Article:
I have not been completely frivolous in my reading since being put on disability due to my cancer and the need for surgery and treatment. One of the motre interesting boks I've read was Rory Stewart's "The Places in Between." It records his walk from Herat in western Afghanistan across various snow-covered mountains -- starting in January 2002, no less, just after the Taliban was thrown out -- to Kabul, a trek that took him 36 days, all on foot. There was no electricity along the route he traveled, but various valleys controlled by different tribes. These places were generally isolated from the rest of the country. In some valleys the ousting of the Taliban made a difference in who controlled the local region, and in some valleys it made no difference.
Stewart took money with him so he could buy food if it was for sale in a marketplace in some of the villages he visited, but for the most part he depended on the ancient Muslim custom of hospitality to strangers (the fact that he was British rather than American and spoke some local dialects probably helped). He had some rough patches - youngsters threw rocks at him and at the mastiff dog he adopted along the way more than once, and some people with Kalashnikovs started out rather hostile -- but he made it. He incorporates some history into his observations -- he was in fact following a path taken by Babur, the first Mughal emperor of India. It was quite an adventure. I think his experience helps to point up the difficulty of establishing an effective central government in Afghanistan, let alone a reasonably honest one. The local villages he visited were isolated and felt no desire to have a central government meddling with the way the elders ran things.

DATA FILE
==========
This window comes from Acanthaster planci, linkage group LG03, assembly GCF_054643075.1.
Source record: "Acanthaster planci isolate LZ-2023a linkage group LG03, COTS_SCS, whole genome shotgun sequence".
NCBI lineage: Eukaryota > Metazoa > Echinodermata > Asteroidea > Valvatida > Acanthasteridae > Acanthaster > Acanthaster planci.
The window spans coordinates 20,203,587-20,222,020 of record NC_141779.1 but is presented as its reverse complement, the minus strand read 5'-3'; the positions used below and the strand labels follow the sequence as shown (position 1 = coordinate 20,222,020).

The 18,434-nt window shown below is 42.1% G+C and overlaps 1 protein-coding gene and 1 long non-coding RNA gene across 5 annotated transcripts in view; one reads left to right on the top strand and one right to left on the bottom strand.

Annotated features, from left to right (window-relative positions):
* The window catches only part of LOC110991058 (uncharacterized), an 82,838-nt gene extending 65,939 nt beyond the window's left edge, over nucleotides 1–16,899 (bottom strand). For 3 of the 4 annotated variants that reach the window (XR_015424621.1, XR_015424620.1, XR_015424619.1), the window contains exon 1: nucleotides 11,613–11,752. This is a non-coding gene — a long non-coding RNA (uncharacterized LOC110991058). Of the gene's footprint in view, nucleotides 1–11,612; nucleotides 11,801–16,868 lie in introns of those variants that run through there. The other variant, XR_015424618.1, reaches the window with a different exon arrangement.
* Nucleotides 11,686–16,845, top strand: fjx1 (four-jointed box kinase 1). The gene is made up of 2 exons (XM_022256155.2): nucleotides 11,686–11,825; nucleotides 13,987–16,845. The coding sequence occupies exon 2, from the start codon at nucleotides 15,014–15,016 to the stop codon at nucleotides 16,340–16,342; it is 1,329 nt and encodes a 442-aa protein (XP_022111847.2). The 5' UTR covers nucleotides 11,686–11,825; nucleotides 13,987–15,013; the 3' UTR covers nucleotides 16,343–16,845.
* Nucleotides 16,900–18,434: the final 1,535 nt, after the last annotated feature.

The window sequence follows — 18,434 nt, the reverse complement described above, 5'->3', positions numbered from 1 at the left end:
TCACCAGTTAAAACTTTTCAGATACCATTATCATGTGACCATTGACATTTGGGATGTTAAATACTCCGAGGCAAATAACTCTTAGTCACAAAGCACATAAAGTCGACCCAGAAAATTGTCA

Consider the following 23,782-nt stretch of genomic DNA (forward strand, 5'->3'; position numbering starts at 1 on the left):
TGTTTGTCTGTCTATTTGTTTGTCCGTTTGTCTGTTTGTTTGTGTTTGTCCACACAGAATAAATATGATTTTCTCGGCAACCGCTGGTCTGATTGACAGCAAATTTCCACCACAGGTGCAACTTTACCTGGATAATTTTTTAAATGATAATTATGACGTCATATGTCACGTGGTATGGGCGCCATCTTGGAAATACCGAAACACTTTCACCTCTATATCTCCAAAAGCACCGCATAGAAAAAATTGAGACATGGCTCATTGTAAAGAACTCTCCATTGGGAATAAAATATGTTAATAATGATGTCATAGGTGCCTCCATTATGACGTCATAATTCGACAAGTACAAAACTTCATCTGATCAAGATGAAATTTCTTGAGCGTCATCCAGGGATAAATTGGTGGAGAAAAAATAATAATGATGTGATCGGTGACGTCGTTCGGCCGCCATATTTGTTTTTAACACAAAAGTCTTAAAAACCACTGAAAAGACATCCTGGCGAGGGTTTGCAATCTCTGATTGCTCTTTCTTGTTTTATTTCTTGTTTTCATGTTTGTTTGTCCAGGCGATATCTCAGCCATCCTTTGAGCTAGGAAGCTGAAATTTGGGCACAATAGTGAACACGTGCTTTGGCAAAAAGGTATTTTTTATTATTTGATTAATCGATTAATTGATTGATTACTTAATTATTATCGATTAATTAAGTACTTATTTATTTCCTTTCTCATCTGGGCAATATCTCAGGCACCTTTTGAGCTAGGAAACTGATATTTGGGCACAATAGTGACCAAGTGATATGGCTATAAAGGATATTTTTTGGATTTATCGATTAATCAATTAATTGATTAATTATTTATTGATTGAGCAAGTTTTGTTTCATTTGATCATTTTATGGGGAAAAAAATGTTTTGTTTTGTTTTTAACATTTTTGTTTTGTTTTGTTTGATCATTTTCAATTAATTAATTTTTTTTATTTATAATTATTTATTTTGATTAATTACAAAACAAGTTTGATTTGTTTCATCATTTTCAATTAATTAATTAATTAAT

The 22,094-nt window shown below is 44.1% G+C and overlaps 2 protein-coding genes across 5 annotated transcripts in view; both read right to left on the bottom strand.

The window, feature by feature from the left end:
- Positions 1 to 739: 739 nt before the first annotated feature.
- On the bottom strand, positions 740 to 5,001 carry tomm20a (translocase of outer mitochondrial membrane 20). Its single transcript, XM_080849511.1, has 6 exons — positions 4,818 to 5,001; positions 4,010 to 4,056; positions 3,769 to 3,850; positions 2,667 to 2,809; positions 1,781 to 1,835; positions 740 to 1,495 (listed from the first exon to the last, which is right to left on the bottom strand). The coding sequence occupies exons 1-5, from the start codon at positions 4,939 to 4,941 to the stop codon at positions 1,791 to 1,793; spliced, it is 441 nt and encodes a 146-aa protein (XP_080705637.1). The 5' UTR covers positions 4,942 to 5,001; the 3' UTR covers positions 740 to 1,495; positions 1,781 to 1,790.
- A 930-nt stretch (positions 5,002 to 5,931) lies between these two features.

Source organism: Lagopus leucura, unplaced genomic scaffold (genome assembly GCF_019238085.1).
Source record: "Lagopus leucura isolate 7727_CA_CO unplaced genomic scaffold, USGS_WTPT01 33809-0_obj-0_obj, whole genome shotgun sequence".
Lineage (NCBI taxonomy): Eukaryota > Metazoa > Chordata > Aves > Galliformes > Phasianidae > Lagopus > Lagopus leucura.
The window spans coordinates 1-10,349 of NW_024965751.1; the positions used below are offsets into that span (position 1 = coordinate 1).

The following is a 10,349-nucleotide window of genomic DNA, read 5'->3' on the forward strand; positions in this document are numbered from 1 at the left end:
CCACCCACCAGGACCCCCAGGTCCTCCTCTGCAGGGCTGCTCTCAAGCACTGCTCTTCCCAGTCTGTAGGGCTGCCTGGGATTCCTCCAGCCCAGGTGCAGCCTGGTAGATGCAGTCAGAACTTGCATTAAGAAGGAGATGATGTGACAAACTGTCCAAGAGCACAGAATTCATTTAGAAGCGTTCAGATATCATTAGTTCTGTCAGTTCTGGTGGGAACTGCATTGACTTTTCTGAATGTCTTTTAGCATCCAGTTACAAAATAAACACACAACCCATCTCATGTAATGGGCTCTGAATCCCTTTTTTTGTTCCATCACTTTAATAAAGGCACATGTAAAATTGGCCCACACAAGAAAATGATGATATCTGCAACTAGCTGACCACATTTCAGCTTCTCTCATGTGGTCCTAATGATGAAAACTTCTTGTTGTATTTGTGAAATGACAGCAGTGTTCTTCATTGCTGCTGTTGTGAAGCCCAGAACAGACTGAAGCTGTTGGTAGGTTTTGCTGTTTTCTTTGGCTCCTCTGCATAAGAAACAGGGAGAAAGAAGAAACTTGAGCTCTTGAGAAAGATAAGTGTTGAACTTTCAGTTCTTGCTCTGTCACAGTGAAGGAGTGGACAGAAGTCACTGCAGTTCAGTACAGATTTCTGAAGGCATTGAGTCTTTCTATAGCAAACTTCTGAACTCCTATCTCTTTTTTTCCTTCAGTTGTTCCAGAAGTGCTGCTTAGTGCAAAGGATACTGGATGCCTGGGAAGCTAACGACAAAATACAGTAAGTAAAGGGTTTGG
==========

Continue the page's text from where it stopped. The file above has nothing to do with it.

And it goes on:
Definitely worth reading.